A park in Jingmen, Guangdong commemorating the final Yuan dynasty victory over the old Song dynasty in 1279. The final destruction of the Song absorbed a great deal of Kublai’s attention between the invasions.

The divisions of the Mongol Empire at the time of the war between Kublai and Kaidu. Green is Kublai’s territory, Grey is Kaidu’s, and purple is that of the Ilkhan Abaqa.

Episode 212 – The Scourge of the Gods, Part 3

This week I promise we’ll actually get to the 1274 invasion. But first, how were the samurai who defended Japan organized, and what weapons did they use?

Listen to the episode here.

Sources

Turnbull, Stephen. The Mongol Invasions of Japan of 1274-1281.

Conlan, Thomas D. In Little Need of Divine Intervention: Takezaki Suenaga’s Scrolls of the Mongol Invasions of Japan. 

May, Timothy. The Mongol Conquests in World History.

Images

Modern practitioners of kyudo, or the martial art of archery, use a weapon very different in composition from Kamakura era samurai. Yet the basic structure remains the same, particularly the size of the weapon and unusual placement of the grip.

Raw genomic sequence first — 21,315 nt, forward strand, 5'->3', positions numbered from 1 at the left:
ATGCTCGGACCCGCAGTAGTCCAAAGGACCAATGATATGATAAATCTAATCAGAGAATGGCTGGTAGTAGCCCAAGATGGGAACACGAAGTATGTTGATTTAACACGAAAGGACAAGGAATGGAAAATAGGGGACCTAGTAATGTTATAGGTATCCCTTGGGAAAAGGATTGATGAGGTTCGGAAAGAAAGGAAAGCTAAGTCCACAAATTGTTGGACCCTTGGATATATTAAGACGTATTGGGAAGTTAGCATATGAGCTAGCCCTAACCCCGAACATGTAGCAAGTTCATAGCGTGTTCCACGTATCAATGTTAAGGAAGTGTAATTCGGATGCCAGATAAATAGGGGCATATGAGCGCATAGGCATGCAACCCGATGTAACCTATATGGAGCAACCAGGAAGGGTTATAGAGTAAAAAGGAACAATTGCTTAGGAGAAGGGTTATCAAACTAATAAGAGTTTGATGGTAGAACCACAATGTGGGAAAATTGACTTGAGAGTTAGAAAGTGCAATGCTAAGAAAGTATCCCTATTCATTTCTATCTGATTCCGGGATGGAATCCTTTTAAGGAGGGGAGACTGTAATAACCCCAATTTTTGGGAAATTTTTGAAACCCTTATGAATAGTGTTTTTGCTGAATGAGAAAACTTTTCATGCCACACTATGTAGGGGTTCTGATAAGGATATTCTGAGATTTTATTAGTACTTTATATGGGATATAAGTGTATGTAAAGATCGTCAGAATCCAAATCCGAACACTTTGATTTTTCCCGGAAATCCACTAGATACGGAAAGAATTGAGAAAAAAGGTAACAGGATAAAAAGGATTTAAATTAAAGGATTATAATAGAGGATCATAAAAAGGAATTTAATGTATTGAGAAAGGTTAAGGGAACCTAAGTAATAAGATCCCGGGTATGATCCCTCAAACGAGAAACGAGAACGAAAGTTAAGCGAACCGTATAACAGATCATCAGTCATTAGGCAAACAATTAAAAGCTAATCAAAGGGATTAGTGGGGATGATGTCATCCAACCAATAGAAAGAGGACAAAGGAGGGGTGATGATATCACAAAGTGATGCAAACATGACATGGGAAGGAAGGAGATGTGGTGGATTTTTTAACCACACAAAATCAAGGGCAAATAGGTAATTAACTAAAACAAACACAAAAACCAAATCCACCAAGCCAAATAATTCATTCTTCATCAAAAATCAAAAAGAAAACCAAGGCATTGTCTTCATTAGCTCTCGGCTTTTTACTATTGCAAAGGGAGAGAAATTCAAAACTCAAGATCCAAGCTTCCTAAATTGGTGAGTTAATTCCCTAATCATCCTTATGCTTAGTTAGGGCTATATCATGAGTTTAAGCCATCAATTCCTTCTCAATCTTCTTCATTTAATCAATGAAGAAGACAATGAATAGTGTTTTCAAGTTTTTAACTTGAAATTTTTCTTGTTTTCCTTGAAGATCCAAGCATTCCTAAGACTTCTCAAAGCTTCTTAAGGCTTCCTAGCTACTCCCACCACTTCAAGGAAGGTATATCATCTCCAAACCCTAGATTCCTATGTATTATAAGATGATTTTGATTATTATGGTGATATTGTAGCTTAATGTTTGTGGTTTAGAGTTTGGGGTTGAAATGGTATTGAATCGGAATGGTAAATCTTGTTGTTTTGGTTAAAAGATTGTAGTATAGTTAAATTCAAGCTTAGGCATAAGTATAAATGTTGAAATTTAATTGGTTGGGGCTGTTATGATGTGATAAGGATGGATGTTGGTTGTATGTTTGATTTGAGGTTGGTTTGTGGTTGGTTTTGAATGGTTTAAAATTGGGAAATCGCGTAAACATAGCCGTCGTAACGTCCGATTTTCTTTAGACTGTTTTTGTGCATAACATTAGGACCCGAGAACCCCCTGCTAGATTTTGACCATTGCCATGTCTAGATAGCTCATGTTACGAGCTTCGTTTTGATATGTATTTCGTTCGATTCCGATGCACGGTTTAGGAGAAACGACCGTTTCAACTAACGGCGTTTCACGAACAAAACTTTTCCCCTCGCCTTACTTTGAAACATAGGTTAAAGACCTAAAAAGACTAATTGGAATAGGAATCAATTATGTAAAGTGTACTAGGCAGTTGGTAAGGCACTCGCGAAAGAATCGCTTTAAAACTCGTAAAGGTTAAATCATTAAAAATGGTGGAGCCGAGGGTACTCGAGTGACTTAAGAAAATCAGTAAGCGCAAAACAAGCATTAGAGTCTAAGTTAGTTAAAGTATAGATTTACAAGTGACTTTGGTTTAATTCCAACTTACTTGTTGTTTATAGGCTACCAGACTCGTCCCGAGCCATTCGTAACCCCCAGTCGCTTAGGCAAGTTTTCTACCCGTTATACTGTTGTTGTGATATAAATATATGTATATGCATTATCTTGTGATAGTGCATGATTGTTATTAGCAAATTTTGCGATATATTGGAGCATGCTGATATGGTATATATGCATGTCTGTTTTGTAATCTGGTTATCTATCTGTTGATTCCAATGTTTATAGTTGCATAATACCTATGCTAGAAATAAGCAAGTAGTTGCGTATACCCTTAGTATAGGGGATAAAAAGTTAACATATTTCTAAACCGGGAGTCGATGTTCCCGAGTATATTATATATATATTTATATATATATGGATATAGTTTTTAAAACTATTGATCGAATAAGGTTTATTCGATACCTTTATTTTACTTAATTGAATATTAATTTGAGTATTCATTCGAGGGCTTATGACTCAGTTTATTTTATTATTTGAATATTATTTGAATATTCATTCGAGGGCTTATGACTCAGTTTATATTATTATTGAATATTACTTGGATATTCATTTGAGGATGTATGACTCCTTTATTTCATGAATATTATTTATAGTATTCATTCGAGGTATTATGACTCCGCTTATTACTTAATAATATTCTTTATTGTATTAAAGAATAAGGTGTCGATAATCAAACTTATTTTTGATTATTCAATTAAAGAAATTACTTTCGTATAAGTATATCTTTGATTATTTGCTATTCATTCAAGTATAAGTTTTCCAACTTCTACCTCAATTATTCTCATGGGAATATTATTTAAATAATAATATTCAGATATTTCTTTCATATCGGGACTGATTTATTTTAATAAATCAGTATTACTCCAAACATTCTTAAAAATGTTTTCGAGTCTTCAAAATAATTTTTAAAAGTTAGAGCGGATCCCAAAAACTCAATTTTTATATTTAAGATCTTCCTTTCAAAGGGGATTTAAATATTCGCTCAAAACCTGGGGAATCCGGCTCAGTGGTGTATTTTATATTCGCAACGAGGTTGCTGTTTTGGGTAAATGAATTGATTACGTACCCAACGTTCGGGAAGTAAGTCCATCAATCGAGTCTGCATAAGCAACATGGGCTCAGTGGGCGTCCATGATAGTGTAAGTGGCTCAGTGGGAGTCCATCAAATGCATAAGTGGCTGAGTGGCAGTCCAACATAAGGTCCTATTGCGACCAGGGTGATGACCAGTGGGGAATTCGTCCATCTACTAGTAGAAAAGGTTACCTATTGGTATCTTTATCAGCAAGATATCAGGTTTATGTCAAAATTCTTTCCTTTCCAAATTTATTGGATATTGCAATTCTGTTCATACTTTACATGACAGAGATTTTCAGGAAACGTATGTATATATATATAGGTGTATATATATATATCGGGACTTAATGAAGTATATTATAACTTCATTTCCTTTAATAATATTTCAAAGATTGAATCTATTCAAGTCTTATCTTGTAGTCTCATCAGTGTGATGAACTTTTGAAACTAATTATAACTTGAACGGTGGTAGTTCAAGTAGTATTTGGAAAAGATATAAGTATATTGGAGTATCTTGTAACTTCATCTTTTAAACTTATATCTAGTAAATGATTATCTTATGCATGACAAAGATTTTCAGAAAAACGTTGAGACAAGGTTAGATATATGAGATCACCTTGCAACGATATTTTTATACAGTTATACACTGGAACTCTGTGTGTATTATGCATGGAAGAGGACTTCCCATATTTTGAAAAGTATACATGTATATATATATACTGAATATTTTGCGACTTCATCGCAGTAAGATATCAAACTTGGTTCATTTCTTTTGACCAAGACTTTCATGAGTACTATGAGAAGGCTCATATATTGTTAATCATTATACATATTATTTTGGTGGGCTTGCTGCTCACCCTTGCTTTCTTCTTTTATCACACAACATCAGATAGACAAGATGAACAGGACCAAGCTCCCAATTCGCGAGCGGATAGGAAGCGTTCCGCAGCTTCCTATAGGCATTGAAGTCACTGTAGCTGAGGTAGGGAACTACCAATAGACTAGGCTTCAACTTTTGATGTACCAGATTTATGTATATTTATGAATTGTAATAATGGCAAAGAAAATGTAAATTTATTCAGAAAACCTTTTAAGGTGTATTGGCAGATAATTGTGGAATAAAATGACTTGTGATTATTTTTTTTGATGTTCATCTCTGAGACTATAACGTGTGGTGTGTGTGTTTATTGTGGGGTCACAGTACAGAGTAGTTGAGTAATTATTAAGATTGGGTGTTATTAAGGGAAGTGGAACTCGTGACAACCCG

A Kamakura armor set; this particular one was for the heir of a major shugo family, and is thus more ornate than normal.

This detail from a scroll depicting the Mongol invasions gives you a good sense of the relative equipment of both sides.

This map labels both Tsushima and Iki islands, the first two targets of the 1274 invasion. Hakata bay is just to the left of the name Fukuoka.

A depiction of the 1274 combat. Note the exploding bomb in the center.

Episode 211 – The Scourge of the Gods, Part 2

This week: why did Kublai go to Japan? A quick overview of the tensions that led to the first invasion, and a look at the armies of Mongols and Chinese that would fight it.

Listen to the episode here.

Sources

Turnbull, Stephen. The Mongol Invasions of 1274 – 1281.

May, Timothy. The Mongol Conquests in World History.

Conlan, Thomas. In Little Need of Divine Intervention.

Images

The reconstructed walls of Xiangyang. Though these walls are from a later time than the Mongol invasions, they give some sense of how imposing the original works were.